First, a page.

The Christmas presents are wrapped and I’m mostly packed for my long weekend in Fresno with my family. Well, as much as I can be when it’s Thursday night and I’m leaving on Saturday morning. Tomorrow, I’m having a pre-Christmas with a Sacramento friend. We’re also going to see Mary Poppins Returns, which I’m excited about.
So the upside is that I’ve gotten things done that needing doing. The downside is that I haven’t worked on my novel today at all, and now it’s time to wind down for bed.
Taking a break from novel related snippets, here’s a First Sentence:
It’s gone all wrong. If we continue our ‘rescue’ they’ll kill all the prisoners before we can get to them. They’re ruthless, and why not? They’ve already demonstrated the manacled men and women are nothing more than chattel to them. What’s the harm in slaughtering chattel? It’s disgusting.
Gallek’s stilled his fire, realizing the only outcome of pushing this stalemate, but the others haven’t.
“Stop,” I say. I single command, not shouted, but they’re well trained. The shots cease, leaving us to the laughing jeers of the Sect as they kick the bodies of the prisoners they’ve already murdered.
Jaled’s face lights up, following the sound of my voice. He can’t see me through the darkness and trees but he looks right at me as if he could. There are bruises all up and down his arms. His face is pale and drawn. His steel entrapped hands shake. It’s
In reference to yesterday’s post, sometimes days in general don’t go the way you plan (though of course it’s fun to point at Mondays). I’ve done a lot of thinking about my novel today, and some brainstorming, but no actual outlining. I do have – as a general idea – a fix for the issue in question, but there are all the scene-by-scene details to figure out. Thirty three scenes, to be exact.
I got another idea for a short story this week. When I’m done with this novel I’m going to have so many things to choose from for my next project. Here’s my first attempt at a First Sentence for this potential future short story:
I follow her through history before I follow her through the night. It’s harder than it normally is. She treads more lightly than most of her kind. From what I can determine, she’s between 125 and 150 years old and hasn’t often strayed out of the United States. She’s never joined a pack and is most reliably found in the journals of witch covens.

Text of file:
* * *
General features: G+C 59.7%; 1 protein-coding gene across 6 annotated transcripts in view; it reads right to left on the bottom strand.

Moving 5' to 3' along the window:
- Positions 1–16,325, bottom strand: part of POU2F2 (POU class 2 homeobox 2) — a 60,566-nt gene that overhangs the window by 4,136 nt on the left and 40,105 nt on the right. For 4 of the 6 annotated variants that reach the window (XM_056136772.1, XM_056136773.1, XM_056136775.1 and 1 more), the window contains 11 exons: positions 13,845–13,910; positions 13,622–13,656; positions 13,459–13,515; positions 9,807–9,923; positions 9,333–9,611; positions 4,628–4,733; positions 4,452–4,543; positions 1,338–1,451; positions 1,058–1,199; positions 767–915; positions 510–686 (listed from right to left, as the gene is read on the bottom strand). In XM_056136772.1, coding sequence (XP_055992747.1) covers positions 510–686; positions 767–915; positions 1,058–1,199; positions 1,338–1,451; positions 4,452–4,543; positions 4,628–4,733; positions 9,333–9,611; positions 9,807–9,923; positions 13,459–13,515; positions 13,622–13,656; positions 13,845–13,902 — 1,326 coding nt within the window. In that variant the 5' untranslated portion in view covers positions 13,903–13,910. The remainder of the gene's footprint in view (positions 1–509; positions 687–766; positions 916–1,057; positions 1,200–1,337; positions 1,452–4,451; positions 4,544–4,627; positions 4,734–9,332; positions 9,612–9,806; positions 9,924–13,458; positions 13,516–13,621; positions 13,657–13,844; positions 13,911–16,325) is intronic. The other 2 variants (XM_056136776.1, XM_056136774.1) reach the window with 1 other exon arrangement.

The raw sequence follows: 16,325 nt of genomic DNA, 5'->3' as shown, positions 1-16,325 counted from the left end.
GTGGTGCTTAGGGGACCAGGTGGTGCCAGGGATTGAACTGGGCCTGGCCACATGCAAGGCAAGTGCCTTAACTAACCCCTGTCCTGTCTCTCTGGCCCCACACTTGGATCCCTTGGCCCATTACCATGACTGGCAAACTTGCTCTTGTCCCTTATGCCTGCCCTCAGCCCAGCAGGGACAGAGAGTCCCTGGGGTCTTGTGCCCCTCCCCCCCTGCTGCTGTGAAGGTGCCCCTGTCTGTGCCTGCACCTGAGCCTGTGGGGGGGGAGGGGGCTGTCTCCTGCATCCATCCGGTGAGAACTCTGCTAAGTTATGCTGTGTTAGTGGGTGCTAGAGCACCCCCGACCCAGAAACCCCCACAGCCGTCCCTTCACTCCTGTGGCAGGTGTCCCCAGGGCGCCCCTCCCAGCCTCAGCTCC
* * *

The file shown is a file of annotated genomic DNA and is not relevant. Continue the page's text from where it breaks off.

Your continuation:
I probably never would have discovered her if she hadn’t spent the last twenty years living in one city – the same city I’ve called home for the better part of a decade. She’s averaging one disappearance per month. It’s an unexpectedly low body count but I still have to stop her, and to do that, I need to learn everything I can about her habits. That’s why
I’m determined to figure out how to fix the trickiest issue left in my novel this weekend. Not necessarily to actually get done the fixing, but to outline exactly what I will be doing when I embark on my next (and last) set of (somewhat) significant changes.
There will be at least two outlines to complete when it comes to figuring out how to fix this issue – an outline of how things would play out if I fixed it using option 1 and an outline of how things would play out if I fixed it using option 2. Neither option is unflawed but the process of outlining will help me think of new ideas that I will in turn outline the ramifications of.
I’ve done a lot of reviewing of all my novel-related material recently. This is how an idea for a short story set in the same universe presented itself to me on 10/26/2017:
When the police come to arrest me, I expect them. I didn’t set out to break international telepathy law, but sometimes Mondays don’t go the way you plan.